Pediatric Escherichia Coli Infections Medication
- Author: Archana Chatterjee, MD, PhD; Chief Editor: Russell W Steele, MD more...
Antibiotic therapy is not indicated in most cases of Escherichia coli enteritis; guidelines for specific circumstances are outlined below.
Antimotility agents are contraindicated for all cases of pediatric gastroenteritis.
Urinary tract infections (UTIs) may be treated with various oral antibiotics, most commonly trimethoprim and sulfamethoxazole, amoxicillin, or cefixime. Duration of therapy is 10 days.
Neonatal sepsis and meningitis are treated based on identified organism susceptibility and clinical response.
Treatment of traveler's diarrhea is rarely necessary. Prophylaxis for traveler's diarrhea with medications (eg, bismuth subsalicylate, trimethoprim and sulfamethoxazole) is not recommended for children because of potential salicylate accumulation and allergic reactions. Efficacy of antibiotic treatment of enteroinvasive E coli (EIEC) and enterohemorrhagic E coli (EHEC) is not established. Data suggest treating EHEC does not alter the course of infection and increases risk of subsequent hemolytic-uremic syndrome (HUS). UTI in infants and children is treated for 10 days because of the difficulty distinguishing between uncomplicated cystitis and pyelonephritis.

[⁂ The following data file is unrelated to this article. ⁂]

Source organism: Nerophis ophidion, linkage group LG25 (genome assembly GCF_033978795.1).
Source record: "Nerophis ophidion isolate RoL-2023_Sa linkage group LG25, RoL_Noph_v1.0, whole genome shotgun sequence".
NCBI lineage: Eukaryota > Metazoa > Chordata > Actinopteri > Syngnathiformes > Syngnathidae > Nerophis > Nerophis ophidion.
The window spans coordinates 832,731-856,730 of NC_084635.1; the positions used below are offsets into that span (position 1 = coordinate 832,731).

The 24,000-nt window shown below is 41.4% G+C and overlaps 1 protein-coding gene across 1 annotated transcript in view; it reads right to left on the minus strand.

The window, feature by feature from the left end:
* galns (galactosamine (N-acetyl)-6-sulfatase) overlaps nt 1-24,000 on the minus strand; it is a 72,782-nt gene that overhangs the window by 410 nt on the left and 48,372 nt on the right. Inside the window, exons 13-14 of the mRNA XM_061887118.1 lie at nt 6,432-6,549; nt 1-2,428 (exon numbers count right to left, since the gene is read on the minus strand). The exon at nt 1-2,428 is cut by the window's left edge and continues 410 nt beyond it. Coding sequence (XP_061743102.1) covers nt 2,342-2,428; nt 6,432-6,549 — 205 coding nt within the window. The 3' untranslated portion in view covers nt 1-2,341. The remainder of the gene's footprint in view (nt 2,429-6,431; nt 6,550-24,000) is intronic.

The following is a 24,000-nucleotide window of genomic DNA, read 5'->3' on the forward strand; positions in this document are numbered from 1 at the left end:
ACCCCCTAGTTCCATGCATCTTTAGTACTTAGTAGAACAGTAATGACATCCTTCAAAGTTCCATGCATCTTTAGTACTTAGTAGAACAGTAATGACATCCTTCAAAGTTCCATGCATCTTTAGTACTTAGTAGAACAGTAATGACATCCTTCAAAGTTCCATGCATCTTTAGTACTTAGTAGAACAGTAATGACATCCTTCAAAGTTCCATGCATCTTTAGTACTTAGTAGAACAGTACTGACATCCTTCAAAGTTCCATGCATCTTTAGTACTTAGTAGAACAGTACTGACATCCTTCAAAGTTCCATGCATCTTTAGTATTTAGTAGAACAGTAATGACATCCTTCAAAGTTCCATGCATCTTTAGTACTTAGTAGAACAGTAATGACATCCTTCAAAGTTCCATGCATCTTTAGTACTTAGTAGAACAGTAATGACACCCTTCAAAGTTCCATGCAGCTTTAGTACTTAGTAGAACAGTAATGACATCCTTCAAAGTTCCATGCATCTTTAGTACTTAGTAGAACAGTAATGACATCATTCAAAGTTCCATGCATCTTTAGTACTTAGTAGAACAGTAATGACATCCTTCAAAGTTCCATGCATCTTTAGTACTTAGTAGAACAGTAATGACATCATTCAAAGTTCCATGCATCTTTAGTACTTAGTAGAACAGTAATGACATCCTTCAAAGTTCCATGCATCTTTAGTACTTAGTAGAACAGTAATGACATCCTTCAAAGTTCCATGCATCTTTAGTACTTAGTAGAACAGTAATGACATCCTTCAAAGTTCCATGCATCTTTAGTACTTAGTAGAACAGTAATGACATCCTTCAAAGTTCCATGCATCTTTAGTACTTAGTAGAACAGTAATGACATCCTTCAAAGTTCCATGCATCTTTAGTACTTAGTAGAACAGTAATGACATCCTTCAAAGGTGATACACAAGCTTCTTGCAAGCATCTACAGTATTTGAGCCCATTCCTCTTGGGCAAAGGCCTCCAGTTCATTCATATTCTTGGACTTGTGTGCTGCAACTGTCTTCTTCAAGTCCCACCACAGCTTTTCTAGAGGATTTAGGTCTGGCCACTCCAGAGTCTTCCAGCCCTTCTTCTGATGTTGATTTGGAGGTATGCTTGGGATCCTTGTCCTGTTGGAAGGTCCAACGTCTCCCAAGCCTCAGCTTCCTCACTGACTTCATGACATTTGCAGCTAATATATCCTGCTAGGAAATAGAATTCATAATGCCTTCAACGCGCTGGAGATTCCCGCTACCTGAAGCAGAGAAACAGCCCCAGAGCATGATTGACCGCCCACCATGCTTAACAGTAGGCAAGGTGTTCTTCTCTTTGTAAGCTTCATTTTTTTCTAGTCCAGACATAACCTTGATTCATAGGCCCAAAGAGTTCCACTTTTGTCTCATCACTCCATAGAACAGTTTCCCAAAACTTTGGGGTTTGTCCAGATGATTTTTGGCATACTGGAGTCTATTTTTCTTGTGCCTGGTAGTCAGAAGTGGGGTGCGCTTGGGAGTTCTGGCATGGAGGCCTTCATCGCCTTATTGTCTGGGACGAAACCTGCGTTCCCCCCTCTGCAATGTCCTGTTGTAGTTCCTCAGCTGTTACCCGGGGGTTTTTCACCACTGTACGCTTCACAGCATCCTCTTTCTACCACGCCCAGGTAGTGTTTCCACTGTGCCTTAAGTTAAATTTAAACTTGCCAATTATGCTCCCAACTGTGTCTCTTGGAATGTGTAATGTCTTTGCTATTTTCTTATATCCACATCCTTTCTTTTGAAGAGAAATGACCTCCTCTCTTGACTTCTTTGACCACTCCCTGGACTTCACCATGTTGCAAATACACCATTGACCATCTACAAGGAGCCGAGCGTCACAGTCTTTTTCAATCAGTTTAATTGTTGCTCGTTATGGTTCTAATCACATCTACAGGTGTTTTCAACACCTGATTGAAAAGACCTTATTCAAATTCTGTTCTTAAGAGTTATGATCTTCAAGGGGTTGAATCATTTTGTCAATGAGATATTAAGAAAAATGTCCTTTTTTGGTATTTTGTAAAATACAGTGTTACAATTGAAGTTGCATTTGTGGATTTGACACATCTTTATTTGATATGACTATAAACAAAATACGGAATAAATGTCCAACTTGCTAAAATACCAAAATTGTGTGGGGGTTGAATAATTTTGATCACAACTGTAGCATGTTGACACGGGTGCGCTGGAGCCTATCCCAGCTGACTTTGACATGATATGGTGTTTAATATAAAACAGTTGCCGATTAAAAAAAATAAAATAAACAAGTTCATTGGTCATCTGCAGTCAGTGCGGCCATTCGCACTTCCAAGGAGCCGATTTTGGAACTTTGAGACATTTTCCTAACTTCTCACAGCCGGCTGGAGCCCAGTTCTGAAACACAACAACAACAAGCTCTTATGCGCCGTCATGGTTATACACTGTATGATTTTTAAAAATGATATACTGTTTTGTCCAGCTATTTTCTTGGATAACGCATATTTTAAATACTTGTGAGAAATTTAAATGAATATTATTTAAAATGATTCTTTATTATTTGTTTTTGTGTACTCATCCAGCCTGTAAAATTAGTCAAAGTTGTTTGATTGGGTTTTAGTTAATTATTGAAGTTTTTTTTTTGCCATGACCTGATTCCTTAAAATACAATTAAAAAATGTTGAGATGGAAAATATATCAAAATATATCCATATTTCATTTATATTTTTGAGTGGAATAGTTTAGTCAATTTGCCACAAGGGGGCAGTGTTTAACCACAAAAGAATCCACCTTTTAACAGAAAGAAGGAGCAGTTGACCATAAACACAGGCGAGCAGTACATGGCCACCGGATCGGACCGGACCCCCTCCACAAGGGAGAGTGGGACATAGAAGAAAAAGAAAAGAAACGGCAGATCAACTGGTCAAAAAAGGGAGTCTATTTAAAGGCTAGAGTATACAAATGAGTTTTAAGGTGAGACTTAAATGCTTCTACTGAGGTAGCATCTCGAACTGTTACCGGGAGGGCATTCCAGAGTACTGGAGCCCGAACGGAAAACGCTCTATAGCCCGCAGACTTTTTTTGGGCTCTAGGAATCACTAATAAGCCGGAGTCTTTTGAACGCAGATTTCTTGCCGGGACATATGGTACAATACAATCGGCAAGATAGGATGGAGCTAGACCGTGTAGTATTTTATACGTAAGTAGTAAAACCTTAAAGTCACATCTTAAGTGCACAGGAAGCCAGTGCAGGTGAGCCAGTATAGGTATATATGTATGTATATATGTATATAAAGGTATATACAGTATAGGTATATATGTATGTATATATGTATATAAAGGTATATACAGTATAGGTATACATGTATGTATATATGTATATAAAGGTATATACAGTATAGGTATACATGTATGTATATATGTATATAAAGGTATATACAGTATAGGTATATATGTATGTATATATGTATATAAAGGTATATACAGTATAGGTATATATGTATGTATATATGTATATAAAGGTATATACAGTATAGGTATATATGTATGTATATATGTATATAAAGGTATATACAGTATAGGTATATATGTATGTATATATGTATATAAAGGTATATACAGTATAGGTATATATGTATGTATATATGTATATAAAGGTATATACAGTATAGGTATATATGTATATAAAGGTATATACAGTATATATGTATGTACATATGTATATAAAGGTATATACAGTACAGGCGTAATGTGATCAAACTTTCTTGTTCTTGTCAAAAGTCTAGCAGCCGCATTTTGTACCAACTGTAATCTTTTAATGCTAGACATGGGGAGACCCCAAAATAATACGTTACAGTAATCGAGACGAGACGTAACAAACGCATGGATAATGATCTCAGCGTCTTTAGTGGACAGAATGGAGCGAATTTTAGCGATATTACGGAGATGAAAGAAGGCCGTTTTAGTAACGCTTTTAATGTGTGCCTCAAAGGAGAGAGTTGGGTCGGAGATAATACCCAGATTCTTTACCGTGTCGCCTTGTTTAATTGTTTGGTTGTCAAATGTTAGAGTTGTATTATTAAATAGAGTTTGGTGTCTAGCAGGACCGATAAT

First-line therapy for UTI and most E coli diarrheal illness; resistant organisms are fairly common.
Reasonable choice to treat pediatric UTI. Liquid preparation is palatable and well tolerated. It is concentrated in the urine and active against most gram-positive and some gram-negative organisms.
Third-generation cephalosporin is a second-line choice to treat UTI or traveler's diarrhea; liquid preparation is pleasant tasting.
Administer parenterally in combination with an aminoglycoside or cephalosporin in cases of neonatal sepsis or meningitis; PO preparation is a second-line therapy for traveler's diarrhea and dysentery.
Aminoglycoside antibiotic used in combination with ampicillin to treat neonatal sepsis and meningitis; provides gram-negative coverage and works synergistically against gram-positives.
Third-generation cephalosporin administered parenterally in combination with ampicillin to treat neonatal sepsis or meningitis.
Quinolone antibiotics are an alternative therapy for adult UTI or bacterial enteritis. Use is contraindicated in pediatric patients when an acceptable alternative is available.
Nonabsorbed (< 0.4%), broad-spectrum antibiotic specific for enteric pathogens of the GI tract (ie, gram-positive, gram-negative, aerobic and anaerobic). Rifampin structural analog. Binds to beta-subunit of bacterial DNA-dependent RNA polymerase, thereby inhibiting RNA synthesis. Indicated for E coli (enterotoxigenic and enteroaggregative strains) associated with traveler's diarrhea.
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